One reason so many rallied behind Rocky was that he was held in jail for weeks before even being charged with a crime. One of the touchstones of prison reform, in America especially, is that in America alone there are more than half a million people in jail, mostly minorities, who have yet to be charged. They’re in jail simply because they don’t have enough money to pay for bail. The most infamous example is Kalief Browder, the New York teenager who was jailed in Rikers Island for three years in a minor theft case because he couldn’t make bail. He was the victim of brutal violence and spent two years in solitary confinement. After being released, he committed suicide in 2015 and is the focus of a Jay-Z documentary.

Additionally, sources told TMZ that Rocky was being held in abhorrent conditions in Sweden — unclean rooms with feces on the walls, he was eating only an apple a day and sleeping on a yoga mat — and we have the makings of a human rights story that shows how incarcerated people are treated across the world. The widespread support for Rocky, however, has waned in the past few days, as an old interview of his surfaced in which he disparaged the Black Lives Matter movement and said he’d rather talk about fashion than liberating black folks:

Demonstrators hold aloft a symbolic coffin bearing Kalief Browder’s name as they rally near the gate of City Hall in New York on Feb. 23, 2016. About a dozen prison reform activists demanded the closing of the long-controversial Rikers Island Corrections facility, where Browder was held.

Photo by Albin Lohr-Jones/Pacific Press/LightRocket via Getty Images

“So every time something happens because I’m black I gotta stand up? What the f— am I? Al Sharpton? I’m A$AP Rocky. I did not sign up to be no political activist. I wanna talk about my … lean, my best friend dying, the girls that come in and out of my life, the jiggy fashion that I wear, my new inspirations in drugs! I don’t wanna talk about … Ferguson … because I don’t live over there! I live in f—ing SoHo and Beverly Hills. I can’t relate.”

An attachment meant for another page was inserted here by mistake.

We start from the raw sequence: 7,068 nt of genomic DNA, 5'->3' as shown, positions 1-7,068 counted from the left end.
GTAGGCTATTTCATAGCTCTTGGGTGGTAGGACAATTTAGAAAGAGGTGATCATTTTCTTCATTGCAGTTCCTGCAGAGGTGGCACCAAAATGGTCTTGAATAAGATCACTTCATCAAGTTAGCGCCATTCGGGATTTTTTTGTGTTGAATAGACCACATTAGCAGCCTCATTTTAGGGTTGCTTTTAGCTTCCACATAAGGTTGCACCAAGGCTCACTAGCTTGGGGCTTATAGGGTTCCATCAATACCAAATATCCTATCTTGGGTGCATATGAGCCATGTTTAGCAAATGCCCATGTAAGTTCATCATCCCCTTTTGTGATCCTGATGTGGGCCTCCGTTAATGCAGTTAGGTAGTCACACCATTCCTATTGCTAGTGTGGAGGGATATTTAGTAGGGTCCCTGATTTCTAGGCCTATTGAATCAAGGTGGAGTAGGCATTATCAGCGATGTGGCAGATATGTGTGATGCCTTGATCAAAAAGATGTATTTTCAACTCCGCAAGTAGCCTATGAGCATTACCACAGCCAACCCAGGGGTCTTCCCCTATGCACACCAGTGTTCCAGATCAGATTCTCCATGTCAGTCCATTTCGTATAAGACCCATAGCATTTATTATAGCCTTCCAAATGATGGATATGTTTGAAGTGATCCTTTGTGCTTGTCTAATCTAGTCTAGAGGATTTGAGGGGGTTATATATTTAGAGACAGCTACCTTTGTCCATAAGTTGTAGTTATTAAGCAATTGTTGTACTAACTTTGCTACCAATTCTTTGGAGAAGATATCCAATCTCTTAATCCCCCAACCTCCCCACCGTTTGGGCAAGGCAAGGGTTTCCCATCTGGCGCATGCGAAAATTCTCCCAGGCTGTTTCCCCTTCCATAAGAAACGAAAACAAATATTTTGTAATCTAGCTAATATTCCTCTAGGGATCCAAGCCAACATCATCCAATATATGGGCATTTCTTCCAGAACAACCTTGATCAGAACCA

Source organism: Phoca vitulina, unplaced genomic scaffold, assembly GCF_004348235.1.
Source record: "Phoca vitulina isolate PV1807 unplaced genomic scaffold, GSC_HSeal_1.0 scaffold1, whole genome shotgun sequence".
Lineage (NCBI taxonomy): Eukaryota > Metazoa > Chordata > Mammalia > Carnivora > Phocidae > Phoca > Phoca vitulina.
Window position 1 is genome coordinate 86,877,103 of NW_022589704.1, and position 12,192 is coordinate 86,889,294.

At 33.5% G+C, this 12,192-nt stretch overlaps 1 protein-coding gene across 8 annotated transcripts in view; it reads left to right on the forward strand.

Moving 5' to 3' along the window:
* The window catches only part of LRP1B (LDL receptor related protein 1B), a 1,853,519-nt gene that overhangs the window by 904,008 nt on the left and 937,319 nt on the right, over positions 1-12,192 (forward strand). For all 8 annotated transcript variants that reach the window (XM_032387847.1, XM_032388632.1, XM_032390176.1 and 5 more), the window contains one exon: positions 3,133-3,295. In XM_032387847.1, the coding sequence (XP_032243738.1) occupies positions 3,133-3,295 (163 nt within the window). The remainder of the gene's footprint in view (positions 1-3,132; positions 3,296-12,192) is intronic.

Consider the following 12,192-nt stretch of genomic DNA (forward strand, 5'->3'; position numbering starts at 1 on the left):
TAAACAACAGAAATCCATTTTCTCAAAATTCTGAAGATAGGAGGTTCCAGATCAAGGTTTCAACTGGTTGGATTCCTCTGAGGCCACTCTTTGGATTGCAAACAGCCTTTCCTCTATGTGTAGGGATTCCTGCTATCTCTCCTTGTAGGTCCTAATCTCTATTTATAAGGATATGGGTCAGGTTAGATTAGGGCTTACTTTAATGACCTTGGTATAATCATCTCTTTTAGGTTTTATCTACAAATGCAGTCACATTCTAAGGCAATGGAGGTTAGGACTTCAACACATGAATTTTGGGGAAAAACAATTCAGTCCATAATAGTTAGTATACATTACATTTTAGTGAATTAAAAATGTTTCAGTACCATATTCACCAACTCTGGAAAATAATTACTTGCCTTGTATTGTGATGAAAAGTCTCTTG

For many, this was quite the karmic treat. A man who didn’t believe in the most prominent black liberation movement of his lifetime is suddenly in need of help from the activists he would have continued to ignore had he not been incarcerated. And while the schadenfreude is quite delicious to some, that shouldn’t mean that anyone should feel less obligated to find justice for the rapper if they believe he is truly being mistreated. Wanting black folks free means freeing even those black folks we disagree with — even black folks who don’t care about extending that freedom to the rest of us. A$AP Rocky deserves the same revolutionary acts of liberation and kindness we extend to any other incarcerated people, regardless of his stupid comments on activism.

Despite A$AP Rocky’s dispiriting comments and his strange bedfellows, he should be treated fairly and justice should be served.

Rocky’s situation has been further complicated in recent days by newly converted social justice activist Kardashian lobbying for Trump to get involved. Trump responded by tweeting out support for Rocky, directing aggressive tweets toward the Swedish prime minister and stating that “Sweden has let our African American Community down in the United States.”

So to recap, we have a man in jail who has expressed ambivalence about black liberation movements being supported by a woman who has made a career mining black culture for her own gain and who asked for help from a president who went on a racist outburst just last week demanding that four Democratic congresswomen go back to the countries they “came from.” The rest of us have been handed a cocktail of race, entertainment and politics in which we’re left wondering whether the enemies of our enemies are really our friends and which side is right here.

In the end, there should be only one winner: justice. Despite A$AP Rocky’s dispiriting comments and his strange bedfellows, he should be treated fairly and justice should be served. Because so often, our black and brown brothers and sisters are denied their rights. Of course, if we can extend the resources of Kardashian and the president to get one black man free, then it should be no problem to find the same justice for the Kalief Browders of the world. Then we can really talk about what liberation looks like.